In a BLR boot camp titled "HR’s Age Bias Prevention Workshop: Smart Policy Practices Under New EEOC Rules and Realities," Wendy Hyland outlined some guidance for employers to avoid age discrimination language and questions in job advertising and interviewing.
The ADEA "has some really specific language that outlines its prohibited employment practices," Hyland advised. It "bars advertisements which indicate a preference on the basis of age," stating:
It shall be unlawful for an employer, labor organization, or employment agency to print or publish, or cause to be printed or published, any notice of advertisement relating to employment indicating any preference, limitation, specification, or discrimination based on age.
Additionally, regulatory guidance from the EEOC explains that help wanted notices or advertisements may not contain terms and phrases that limit or even deter the employment of older individuals. Certain buzzwords, according to the EEOC, indicate age preference in violation of the ADEA unless an exception applies. Here are examples:
Words such as this are believed to "indicate an unlawful preference on the basis of age, or an unlawful exclusion on the basis of age," Hyland explained. However, this list is not comprehensive; other words of a similar nature should also be avoided. It’s very important to remember that your job posting should only indicate the qualifications required to do the job – usually being of a certain age group is not a prerequisite.
Even with online application forms, be careful. It’s probably best to avoid questions that even indicate the applicant’s age, for example. The EEOC tells us that the ADEA does not specifically prohibit inquiries about applicants’ age or date of birth; however, because such inquiries may deter older workers from applying for employment or indicate possible age discrimination, inquiries will be "closely scrutinized." It’s probably better to steer clear.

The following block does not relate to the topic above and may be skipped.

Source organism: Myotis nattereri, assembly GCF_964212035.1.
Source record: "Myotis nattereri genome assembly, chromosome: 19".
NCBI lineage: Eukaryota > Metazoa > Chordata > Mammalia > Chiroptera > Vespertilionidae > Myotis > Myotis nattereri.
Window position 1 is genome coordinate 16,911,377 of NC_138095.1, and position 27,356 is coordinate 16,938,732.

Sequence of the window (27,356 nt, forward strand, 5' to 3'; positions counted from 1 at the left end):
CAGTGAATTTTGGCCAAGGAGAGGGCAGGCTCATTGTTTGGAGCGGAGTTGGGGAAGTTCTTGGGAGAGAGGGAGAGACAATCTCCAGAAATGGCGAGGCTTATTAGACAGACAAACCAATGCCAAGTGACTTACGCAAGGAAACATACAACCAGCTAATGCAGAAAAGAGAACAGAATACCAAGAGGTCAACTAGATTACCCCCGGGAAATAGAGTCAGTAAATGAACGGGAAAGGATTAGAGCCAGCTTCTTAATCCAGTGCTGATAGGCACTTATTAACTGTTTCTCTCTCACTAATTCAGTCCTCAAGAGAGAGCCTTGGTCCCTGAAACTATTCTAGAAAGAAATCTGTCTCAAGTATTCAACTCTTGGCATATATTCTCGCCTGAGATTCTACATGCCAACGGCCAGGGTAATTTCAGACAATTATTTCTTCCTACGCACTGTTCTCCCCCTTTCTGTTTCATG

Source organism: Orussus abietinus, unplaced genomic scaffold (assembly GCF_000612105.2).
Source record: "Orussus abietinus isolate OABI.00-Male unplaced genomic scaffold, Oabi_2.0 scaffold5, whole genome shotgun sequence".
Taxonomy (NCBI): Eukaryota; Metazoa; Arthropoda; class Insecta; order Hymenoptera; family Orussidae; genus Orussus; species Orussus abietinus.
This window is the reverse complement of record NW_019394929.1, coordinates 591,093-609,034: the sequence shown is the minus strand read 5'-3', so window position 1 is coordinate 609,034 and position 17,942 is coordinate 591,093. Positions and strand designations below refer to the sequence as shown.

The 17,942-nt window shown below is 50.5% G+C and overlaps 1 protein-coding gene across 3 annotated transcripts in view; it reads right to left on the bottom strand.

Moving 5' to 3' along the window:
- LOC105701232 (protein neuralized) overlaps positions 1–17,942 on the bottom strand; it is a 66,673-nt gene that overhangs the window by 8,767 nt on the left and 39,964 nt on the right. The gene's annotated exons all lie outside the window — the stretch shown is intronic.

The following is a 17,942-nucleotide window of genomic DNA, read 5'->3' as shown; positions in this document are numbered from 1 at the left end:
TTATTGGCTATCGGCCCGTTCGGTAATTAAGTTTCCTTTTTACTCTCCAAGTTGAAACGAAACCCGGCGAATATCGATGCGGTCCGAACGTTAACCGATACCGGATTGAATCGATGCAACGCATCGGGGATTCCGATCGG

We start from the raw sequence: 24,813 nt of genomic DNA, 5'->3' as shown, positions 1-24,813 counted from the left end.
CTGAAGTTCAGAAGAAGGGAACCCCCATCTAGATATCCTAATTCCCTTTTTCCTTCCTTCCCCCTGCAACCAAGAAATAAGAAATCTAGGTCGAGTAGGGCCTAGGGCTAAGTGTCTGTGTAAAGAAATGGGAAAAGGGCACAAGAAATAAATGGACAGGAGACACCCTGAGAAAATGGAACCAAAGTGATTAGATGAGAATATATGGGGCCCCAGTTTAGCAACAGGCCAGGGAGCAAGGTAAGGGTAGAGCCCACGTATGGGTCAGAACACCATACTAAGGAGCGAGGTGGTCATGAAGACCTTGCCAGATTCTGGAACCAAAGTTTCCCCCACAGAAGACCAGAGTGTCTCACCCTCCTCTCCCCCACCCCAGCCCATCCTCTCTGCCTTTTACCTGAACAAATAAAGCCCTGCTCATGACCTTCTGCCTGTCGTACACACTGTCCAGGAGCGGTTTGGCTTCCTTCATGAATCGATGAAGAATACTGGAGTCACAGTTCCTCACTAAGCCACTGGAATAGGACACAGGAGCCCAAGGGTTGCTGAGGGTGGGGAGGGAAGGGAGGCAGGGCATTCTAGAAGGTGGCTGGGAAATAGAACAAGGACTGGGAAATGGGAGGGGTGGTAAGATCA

What can you legally ask during an interview? When formulating interview questions to avoid discrimination claims, first "create a list of questions to ask the applicant, and consider whether it directly relates to the job description and essential tasks of the position. Will the questions help you find qualified applicants who want to work?" Hyland advised to ask yourself. If not, you probably don’t need to ask it.
Here are some sample questions to avoid while interviewing if you want to steer clear of potential age discrimination claims:
However, you do need to evaluate applicants and ensure they’re legally able to work for you, so you can ask:
These options are more neutral and still determine what you need to know.
For more information on age discrimination, order the boot camp recording. To register for a future boot camp or webinar, visit http://catalog.blr.com/audio.
Attorney Wendy Hyland with Fisher & Phillips LLP (www.laborlawyers.com) represents employers in all aspects of employment law, including the ADA, FMLA, Title VII of the Civil Rights Act, the Age Discrimination in Employment Act, and related tort and contract claims. Ms. Hyland also works with clients on effective policies, investigations, and training.
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